Logan economy thriving despite national downturn


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SALT LAKE CITY -- The national unemployment rate has hit 8.1 percent; more than 11 percent of all mortgages are either delinquent or in foreclosure; and General Motors teeters on bankruptcy. So, how much bad economic news can you take?

You wouldn't call the picture rosy at Utah State University. Monday Utah State University employees begin five days of unpaid furlough, that's a 2 percent pay cut.

USU student adviser Reid Furniss said, "If, you know, five days worth of pay cut is what it takes, then I'm OK with that."

Furniss won't be working this week as a student adviser. But in the face of state budget cuts, the university, Logan's largest employer, chose furloughs over big layoffs. It's a strategy that matches the place.

In fact, unemployment in Logan is almost hard to find. As of the last report, it had the second lowest jobless rate of any place in America, barely one-third of the national average. And the housing crisis just passed Logan by.

Logan economy thriving despite national downturn

While Utah home prices fell more than 6 percent last year, Logan is the one place where they rose 1.9 percent. Logan skipped the housing boom and has skipped the bust.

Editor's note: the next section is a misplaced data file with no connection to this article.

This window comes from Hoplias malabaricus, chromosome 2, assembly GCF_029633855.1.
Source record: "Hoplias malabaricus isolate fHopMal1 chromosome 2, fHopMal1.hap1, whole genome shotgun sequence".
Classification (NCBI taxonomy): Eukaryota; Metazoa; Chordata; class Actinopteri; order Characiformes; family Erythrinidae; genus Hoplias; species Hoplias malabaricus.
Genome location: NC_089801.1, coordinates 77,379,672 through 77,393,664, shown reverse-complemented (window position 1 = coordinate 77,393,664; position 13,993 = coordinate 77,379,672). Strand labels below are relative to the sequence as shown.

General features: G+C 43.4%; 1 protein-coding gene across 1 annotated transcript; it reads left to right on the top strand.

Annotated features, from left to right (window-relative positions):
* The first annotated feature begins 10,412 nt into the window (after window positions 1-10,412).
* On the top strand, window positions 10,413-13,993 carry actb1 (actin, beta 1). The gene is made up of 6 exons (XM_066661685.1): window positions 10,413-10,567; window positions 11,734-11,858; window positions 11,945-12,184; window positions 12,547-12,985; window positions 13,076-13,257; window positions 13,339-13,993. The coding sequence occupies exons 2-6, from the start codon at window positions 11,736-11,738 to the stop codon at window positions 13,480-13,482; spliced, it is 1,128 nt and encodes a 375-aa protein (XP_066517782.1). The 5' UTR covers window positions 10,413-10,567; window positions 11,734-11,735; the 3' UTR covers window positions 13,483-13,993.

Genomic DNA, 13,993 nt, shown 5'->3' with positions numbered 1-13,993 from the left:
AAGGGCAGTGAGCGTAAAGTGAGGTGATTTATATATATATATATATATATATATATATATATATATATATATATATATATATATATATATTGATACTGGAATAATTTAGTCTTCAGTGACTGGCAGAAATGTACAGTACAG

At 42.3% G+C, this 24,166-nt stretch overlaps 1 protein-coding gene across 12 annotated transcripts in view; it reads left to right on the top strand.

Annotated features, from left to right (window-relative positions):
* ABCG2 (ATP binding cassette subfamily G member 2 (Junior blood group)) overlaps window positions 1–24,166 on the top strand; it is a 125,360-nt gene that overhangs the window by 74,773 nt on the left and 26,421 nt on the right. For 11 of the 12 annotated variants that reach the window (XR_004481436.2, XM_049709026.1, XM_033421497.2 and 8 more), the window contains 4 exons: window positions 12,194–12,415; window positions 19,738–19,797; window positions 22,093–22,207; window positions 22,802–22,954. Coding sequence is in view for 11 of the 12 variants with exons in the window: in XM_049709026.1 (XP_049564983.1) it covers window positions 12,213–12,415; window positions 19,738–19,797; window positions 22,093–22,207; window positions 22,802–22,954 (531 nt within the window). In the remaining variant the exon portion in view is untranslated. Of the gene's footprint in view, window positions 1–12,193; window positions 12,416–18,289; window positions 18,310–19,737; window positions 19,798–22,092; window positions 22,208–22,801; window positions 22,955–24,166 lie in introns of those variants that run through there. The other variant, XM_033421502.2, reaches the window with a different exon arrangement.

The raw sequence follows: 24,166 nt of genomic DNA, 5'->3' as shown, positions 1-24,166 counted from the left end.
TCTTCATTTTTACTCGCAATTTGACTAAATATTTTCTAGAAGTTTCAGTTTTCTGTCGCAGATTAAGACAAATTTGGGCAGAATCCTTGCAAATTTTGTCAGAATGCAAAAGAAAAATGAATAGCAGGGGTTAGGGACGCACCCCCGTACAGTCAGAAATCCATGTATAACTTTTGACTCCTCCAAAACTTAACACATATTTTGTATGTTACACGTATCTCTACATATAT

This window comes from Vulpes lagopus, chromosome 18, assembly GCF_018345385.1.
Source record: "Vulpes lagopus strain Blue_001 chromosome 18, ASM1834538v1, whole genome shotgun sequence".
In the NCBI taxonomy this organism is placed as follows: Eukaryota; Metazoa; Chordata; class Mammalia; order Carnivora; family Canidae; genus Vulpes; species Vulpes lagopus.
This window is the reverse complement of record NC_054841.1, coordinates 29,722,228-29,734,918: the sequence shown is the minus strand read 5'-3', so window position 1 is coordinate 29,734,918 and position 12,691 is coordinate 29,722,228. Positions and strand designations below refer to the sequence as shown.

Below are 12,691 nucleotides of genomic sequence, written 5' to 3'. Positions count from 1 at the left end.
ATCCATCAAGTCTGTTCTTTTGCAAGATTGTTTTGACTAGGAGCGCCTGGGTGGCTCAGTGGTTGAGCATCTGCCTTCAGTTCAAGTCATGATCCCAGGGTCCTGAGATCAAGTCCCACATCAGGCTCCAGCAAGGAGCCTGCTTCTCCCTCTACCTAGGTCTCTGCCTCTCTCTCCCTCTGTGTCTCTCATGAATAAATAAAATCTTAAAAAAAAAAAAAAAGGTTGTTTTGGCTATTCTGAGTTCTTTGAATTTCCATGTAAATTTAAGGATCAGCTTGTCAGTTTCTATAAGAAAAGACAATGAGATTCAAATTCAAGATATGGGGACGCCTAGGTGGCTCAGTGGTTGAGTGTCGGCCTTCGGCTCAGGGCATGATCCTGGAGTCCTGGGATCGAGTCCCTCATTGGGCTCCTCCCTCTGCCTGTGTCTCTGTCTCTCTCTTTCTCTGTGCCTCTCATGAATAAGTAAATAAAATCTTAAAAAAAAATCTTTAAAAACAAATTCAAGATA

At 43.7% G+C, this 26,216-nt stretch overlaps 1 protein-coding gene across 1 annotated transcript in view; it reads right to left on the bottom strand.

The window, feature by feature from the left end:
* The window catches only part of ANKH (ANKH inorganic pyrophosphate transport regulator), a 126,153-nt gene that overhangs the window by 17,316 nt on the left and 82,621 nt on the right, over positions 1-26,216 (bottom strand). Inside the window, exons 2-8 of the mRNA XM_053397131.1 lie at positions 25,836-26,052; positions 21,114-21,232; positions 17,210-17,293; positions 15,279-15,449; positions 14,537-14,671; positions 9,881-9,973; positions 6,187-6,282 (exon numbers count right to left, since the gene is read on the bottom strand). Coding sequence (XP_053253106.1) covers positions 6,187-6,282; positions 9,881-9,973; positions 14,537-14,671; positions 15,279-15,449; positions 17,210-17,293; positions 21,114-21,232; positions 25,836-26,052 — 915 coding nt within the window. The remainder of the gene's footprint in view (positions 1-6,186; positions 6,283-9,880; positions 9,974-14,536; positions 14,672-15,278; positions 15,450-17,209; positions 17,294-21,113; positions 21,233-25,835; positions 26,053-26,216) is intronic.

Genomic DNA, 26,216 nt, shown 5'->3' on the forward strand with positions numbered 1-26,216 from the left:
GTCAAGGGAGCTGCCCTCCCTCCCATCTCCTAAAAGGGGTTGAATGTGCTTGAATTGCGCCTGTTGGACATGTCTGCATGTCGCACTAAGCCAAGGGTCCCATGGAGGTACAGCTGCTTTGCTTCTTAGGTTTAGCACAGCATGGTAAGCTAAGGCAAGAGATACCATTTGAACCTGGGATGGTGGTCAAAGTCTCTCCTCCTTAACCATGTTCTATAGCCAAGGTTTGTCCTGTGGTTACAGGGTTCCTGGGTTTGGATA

Realtor Kristen Seedall said, "We weren't a part of that bubble. And so now, what has happened is that we remain a different kind of market than everywhere else; slow, steady, consistent."

In Logan, lenders are still lending, buyers still buying, and there is no rash of foreclosures.

Logan economy thriving despite national downturn

At Logan's storied Blue Bird Restaurant, business has not faltered. Owner Ansheng Xu said, "We still can do a really good business. We still can do the same every year."

Recessions generally hit manufacturers hard, and Logan is much more dependent on manufacturing than the rest of the state.

But Kirk Jensen, with Logan Economic Development, said, "A lot of those industries are in such things as cheese and dairy, food manufacturing, that weather downturns."

Cache Valley is not an island, not immune to global trends, but it has an economy that's still working well, despite bailouts and bankruptcies far away.

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Bruce Lindsay

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